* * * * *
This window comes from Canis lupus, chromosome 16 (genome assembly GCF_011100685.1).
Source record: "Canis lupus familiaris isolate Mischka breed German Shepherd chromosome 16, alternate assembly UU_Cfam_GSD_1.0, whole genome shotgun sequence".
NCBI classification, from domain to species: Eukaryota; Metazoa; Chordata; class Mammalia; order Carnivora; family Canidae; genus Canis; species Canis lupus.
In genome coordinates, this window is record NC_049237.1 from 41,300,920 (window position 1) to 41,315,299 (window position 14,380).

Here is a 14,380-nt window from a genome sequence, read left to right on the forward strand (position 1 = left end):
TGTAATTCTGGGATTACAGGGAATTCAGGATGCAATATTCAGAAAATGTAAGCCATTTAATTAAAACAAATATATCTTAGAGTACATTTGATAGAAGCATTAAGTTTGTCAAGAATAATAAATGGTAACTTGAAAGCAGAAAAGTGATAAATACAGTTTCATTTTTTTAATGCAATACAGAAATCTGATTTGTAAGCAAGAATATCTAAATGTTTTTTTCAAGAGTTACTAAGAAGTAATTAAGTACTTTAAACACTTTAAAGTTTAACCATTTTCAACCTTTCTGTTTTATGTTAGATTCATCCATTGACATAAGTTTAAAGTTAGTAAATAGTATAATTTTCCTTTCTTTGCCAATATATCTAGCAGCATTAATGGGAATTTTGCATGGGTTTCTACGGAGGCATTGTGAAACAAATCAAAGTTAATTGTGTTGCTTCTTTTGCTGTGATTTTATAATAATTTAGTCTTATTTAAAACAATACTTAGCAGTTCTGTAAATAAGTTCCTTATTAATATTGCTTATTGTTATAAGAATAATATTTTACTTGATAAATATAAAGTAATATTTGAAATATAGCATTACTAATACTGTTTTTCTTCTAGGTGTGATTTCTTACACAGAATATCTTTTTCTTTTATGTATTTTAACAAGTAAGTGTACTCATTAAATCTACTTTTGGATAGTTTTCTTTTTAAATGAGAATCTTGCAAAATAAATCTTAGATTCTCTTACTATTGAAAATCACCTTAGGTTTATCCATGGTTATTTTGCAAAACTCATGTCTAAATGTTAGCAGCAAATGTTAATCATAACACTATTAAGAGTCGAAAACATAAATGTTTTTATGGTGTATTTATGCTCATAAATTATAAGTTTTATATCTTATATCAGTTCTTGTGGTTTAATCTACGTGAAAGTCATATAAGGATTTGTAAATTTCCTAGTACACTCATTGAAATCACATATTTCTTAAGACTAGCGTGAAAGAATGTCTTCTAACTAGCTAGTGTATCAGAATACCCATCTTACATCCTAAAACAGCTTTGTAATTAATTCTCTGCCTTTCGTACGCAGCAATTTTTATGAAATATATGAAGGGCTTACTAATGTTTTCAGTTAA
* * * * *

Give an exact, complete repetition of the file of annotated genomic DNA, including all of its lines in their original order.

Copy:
This window comes from Canis lupus, chromosome 16 (genome assembly GCF_011100685.1).
Source record: "Canis lupus familiaris isolate Mischka breed German Shepherd chromosome 16, alternate assembly UU_Cfam_GSD_1.0, whole genome shotgun sequence".
NCBI classification, from domain to species: Eukaryota; Metazoa; Chordata; class Mammalia; order Carnivora; family Canidae; genus Canis; species Canis lupus.
In genome coordinates, this window is record NC_049237.1 from 41,300,920 (window position 1) to 41,315,299 (window position 14,380).

Here is a 14,380-nt window from a genome sequence, read left to right on the forward strand (position 1 = left end):
TGTAATTCTGGGATTACAGGGAATTCAGGATGCAATATTCAGAAAATGTAAGCCATTTAATTAAAACAAATATATCTTAGAGTACATTTGATAGAAGCATTAAGTTTGTCAAGAATAATAAATGGTAACTTGAAAGCAGAAAAGTGATAAATACAGTTTCATTTTTTTAATGCAATACAGAAATCTGATTTGTAAGCAAGAATATCTAAATGTTTTTTTCAAGAGTTACTAAGAAGTAATTAAGTACTTTAAACACTTTAAAGTTTAACCATTTTCAACCTTTCTGTTTTATGTTAGATTCATCCATTGACATAAGTTTAAAGTTAGTAAATAGTATAATTTTCCTTTCTTTGCCAATATATCTAGCAGCATTAATGGGAATTTTGCATGGGTTTCTACGGAGGCATTGTGAAACAAATCAAAGTTAATTGTGTTGCTTCTTTTGCTGTGATTTTATAATAATTTAGTCTTATTTAAAACAATACTTAGCAGTTCTGTAAATAAGTTCCTTATTAATATTGCTTATTGTTATAAGAATAATATTTTACTTGATAAATATAAAGTAATATTTGAAATATAGCATTACTAATACTGTTTTTCTTCTAGGTGTGATTTCTTACACAGAATATCTTTTTCTTTTATGTATTTTAACAAGTAAGTGTACTCATTAAATCTACTTTTGGATAGTTTTCTTTTTAAATGAGAATCTTGCAAAATAAATCTTAGATTCTCTTACTATTGAAAATCACCTTAGGTTTATCCATGGTTATTTTGCAAAACTCATGTCTAAATGTTAGCAGCAAATGTTAATCATAACACTATTAAGAGTCGAAAACATAAATGTTTTTATGGTGTATTTATGCTCATAAATTATAAGTTTTATATCTTATATCAGTTCTTGTGGTTTAATCTACGTGAAAGTCATATAAGGATTTGTAAATTTCCTAGTACACTCATTGAAATCACATATTTCTTAAGACTAGCGTGAAAGAATGTCTTCTAACTAGCTAGTGTATCAGAATACCCATCTTACATCCTAAAACAGCTTTGTAATTAATTCTCTGCCTTTCGTACGCAGCAATTTTTATGAAATATATGAAGGGCTTACTAATGTTTTCAGTTAA